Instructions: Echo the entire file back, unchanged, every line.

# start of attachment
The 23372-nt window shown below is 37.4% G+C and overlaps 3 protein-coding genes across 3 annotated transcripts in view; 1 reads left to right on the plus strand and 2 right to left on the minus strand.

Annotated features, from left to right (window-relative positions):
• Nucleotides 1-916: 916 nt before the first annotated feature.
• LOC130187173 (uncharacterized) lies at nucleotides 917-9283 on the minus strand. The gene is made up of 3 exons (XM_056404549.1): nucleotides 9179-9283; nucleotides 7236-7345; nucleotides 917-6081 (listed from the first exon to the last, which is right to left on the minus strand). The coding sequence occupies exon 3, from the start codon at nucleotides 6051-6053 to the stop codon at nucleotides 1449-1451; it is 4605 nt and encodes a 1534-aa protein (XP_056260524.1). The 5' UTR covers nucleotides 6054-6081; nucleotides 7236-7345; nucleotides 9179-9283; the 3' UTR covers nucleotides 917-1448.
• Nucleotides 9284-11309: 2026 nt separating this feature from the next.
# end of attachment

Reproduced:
The 23372-nt window shown below is 37.4% G+C and overlaps 3 protein-coding genes across 3 annotated transcripts in view; 1 reads left to right on the plus strand and 2 right to left on the minus strand.

Annotated features, from left to right (window-relative positions):
• Nucleotides 1-916: 916 nt before the first annotated feature.
• LOC130187173 (uncharacterized) lies at nucleotides 917-9283 on the minus strand. The gene is made up of 3 exons (XM_056404549.1): nucleotides 9179-9283; nucleotides 7236-7345; nucleotides 917-6081 (listed from the first exon to the last, which is right to left on the minus strand). The coding sequence occupies exon 3, from the start codon at nucleotides 6051-6053 to the stop codon at nucleotides 1449-1451; it is 4605 nt and encodes a 1534-aa protein (XP_056260524.1). The 5' UTR covers nucleotides 6054-6081; nucleotides 7236-7345; nucleotides 9179-9283; the 3' UTR covers nucleotides 917-1448.
• Nucleotides 9284-11309: 2026 nt separating this feature from the next.